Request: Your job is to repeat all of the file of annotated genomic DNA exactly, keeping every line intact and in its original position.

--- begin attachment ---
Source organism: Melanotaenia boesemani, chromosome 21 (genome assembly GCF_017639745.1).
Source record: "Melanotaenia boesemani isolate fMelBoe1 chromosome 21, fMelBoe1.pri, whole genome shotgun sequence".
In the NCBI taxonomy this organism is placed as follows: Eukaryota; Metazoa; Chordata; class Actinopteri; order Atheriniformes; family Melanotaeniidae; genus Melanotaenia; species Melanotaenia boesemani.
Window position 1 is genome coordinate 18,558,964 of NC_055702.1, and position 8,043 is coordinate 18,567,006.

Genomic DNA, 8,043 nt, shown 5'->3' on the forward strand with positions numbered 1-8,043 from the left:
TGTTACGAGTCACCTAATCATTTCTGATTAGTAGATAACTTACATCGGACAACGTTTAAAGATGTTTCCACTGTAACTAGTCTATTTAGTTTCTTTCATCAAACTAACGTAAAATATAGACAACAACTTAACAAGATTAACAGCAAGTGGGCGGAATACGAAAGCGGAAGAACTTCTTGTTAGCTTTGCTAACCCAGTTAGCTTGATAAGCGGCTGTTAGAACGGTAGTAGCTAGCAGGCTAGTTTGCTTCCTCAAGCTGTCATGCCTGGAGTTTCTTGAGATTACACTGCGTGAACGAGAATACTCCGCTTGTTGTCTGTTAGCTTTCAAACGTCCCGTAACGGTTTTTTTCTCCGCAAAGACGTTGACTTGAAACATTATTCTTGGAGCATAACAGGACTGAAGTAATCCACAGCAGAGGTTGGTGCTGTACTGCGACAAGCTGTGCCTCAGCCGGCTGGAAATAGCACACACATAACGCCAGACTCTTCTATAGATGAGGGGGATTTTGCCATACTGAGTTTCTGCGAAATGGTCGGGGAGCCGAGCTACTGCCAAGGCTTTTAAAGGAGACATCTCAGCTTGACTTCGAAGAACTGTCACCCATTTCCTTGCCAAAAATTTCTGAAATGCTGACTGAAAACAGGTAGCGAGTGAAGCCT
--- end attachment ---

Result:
Source organism: Melanotaenia boesemani, chromosome 21 (genome assembly GCF_017639745.1).
Source record: "Melanotaenia boesemani isolate fMelBoe1 chromosome 21, fMelBoe1.pri, whole genome shotgun sequence".
In the NCBI taxonomy this organism is placed as follows: Eukaryota; Metazoa; Chordata; class Actinopteri; order Atheriniformes; family Melanotaeniidae; genus Melanotaenia; species Melanotaenia boesemani.
Window position 1 is genome coordinate 18,558,964 of NC_055702.1, and position 8,043 is coordinate 18,567,006.

Genomic DNA, 8,043 nt, shown 5'->3' on the forward strand with positions numbered 1-8,043 from the left:
TGTTACGAGTCACCTAATCATTTCTGATTAGTAGATAACTTACATCGGACAACGTTTAAAGATGTTTCCACTGTAACTAGTCTATTTAGTTTCTTTCATCAAACTAACGTAAAATATAGACAACAACTTAACAAGATTAACAGCAAGTGGGCGGAATACGAAAGCGGAAGAACTTCTTGTTAGCTTTGCTAACCCAGTTAGCTTGATAAGCGGCTGTTAGAACGGTAGTAGCTAGCAGGCTAGTTTGCTTCCTCAAGCTGTCATGCCTGGAGTTTCTTGAGATTACACTGCGTGAACGAGAATACTCCGCTTGTTGTCTGTTAGCTTTCAAACGTCCCGTAACGGTTTTTTTCTCCGCAAAGACGTTGACTTGAAACATTATTCTTGGAGCATAACAGGACTGAAGTAATCCACAGCAGAGGTTGGTGCTGTACTGCGACAAGCTGTGCCTCAGCCGGCTGGAAATAGCACACACATAACGCCAGACTCTTCTATAGATGAGGGGGATTTTGCCATACTGAGTTTCTGCGAAATGGTCGGGGAGCCGAGCTACTGCCAAGGCTTTTAAAGGAGACATCTCAGCTTGACTTCGAAGAACTGTCACCCATTTCCTTGCCAAAAATTTCTGAAATGCTGACTGAAAACAGGTAGCGAGTGAAGCCT